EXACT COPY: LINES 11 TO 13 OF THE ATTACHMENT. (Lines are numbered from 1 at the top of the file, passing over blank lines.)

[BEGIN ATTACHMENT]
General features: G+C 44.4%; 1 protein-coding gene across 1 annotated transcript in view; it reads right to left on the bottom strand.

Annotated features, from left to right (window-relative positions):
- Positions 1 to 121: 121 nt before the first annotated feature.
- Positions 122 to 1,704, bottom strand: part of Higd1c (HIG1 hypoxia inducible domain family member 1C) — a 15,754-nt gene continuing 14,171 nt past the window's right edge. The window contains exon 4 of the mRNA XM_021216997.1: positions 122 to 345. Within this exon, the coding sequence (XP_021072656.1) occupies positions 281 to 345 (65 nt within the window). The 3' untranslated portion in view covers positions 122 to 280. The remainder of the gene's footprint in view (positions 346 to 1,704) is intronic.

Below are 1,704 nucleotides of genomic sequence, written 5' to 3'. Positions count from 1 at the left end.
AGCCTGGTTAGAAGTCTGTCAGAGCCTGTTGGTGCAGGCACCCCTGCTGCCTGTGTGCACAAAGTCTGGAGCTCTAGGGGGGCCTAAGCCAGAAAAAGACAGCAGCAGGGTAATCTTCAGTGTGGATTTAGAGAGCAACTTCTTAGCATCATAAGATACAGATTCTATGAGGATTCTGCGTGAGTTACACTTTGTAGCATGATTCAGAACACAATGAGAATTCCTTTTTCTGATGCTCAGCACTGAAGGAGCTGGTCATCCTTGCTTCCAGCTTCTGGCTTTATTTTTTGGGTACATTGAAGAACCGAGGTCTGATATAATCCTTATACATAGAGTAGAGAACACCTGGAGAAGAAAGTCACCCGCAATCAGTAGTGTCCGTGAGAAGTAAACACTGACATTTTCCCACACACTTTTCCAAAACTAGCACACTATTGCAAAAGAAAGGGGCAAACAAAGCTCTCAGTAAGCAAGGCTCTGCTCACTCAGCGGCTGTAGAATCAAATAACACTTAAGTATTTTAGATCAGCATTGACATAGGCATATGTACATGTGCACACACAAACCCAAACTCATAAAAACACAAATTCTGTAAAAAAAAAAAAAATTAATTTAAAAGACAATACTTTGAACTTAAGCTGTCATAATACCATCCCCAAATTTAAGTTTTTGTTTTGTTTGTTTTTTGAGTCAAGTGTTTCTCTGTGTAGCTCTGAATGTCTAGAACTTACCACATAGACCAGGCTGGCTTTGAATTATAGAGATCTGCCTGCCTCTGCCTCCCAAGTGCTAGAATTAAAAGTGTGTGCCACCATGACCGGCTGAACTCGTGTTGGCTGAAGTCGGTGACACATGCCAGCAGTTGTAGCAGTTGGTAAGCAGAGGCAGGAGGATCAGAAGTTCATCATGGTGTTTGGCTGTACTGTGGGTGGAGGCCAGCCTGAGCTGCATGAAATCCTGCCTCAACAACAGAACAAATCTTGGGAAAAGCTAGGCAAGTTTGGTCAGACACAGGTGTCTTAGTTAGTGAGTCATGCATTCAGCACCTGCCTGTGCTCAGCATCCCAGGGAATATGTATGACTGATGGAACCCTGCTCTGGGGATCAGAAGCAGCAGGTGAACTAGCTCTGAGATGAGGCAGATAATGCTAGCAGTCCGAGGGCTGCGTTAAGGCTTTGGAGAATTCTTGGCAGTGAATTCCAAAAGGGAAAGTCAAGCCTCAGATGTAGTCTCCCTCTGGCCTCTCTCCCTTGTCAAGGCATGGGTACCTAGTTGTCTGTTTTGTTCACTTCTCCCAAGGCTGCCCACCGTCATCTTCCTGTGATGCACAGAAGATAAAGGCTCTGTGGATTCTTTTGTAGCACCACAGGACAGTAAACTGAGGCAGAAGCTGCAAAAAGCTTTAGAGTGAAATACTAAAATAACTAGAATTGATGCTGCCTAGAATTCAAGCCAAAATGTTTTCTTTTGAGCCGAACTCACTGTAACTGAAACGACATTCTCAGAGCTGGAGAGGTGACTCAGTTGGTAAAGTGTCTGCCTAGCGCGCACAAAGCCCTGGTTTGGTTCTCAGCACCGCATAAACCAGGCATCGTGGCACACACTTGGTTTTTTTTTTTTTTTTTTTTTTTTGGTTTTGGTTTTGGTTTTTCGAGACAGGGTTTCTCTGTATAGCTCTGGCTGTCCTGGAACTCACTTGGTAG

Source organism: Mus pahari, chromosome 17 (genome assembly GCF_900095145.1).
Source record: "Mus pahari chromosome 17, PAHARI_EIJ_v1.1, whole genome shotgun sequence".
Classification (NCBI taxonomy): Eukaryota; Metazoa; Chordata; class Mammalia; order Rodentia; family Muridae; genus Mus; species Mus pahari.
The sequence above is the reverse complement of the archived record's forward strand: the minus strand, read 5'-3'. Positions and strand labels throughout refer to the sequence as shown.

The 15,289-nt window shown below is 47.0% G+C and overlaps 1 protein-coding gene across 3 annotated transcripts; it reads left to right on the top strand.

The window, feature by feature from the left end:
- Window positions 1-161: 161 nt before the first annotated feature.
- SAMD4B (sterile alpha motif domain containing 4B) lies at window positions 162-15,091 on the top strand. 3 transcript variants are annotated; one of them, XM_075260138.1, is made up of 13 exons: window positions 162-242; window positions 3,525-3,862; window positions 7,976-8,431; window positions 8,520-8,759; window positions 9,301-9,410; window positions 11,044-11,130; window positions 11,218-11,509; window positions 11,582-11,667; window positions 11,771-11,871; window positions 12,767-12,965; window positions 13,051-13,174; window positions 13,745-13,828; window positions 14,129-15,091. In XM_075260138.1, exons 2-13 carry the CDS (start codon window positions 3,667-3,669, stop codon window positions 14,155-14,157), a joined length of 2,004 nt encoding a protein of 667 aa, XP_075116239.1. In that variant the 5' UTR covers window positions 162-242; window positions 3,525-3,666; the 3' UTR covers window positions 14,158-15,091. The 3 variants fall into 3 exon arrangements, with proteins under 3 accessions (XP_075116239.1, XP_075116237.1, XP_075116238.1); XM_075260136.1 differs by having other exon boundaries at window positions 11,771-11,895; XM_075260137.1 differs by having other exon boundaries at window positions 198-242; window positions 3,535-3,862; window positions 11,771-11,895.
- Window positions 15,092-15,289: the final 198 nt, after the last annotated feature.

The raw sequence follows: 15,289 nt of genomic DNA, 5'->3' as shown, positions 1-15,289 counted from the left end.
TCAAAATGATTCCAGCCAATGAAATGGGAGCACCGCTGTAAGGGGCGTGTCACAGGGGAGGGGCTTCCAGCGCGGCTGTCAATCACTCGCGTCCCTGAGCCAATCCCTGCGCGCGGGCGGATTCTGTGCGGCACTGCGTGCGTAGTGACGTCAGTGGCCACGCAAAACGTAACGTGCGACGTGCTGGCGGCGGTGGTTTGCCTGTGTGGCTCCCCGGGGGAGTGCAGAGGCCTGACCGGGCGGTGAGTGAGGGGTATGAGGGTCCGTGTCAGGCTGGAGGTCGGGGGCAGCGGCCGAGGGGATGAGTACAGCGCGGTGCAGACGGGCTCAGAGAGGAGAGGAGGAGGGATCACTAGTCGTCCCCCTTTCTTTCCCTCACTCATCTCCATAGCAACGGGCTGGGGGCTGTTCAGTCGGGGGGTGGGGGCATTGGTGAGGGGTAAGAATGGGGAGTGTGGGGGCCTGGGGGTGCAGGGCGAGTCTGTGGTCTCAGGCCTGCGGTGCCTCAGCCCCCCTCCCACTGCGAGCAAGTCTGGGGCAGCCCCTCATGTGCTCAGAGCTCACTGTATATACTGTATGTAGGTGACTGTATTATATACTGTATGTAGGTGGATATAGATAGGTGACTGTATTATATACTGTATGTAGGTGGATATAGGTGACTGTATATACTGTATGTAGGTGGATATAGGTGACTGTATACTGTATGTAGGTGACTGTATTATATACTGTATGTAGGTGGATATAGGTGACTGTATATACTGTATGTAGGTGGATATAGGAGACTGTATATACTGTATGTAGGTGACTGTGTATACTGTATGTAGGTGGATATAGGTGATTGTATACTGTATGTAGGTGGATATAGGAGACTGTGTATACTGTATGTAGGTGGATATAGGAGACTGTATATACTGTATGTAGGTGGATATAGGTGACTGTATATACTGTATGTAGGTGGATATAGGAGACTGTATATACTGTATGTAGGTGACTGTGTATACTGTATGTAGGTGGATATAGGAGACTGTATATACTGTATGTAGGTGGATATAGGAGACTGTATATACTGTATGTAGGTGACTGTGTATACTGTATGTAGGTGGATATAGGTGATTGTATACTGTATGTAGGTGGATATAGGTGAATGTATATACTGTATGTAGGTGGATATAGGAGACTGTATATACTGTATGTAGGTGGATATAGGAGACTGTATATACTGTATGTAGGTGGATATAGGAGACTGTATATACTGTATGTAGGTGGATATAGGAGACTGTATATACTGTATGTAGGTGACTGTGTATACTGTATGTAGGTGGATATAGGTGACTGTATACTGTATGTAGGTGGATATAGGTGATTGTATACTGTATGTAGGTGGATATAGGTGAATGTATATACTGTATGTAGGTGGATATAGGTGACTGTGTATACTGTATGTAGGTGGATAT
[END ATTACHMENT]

The 15,289-nt window shown below is 47.0% G+C and overlaps 1 protein-coding gene across 3 annotated transcripts; it reads left to right on the top strand.

The window, feature by feature from the left end:
- Window positions 1-161: 161 nt before the first annotated feature.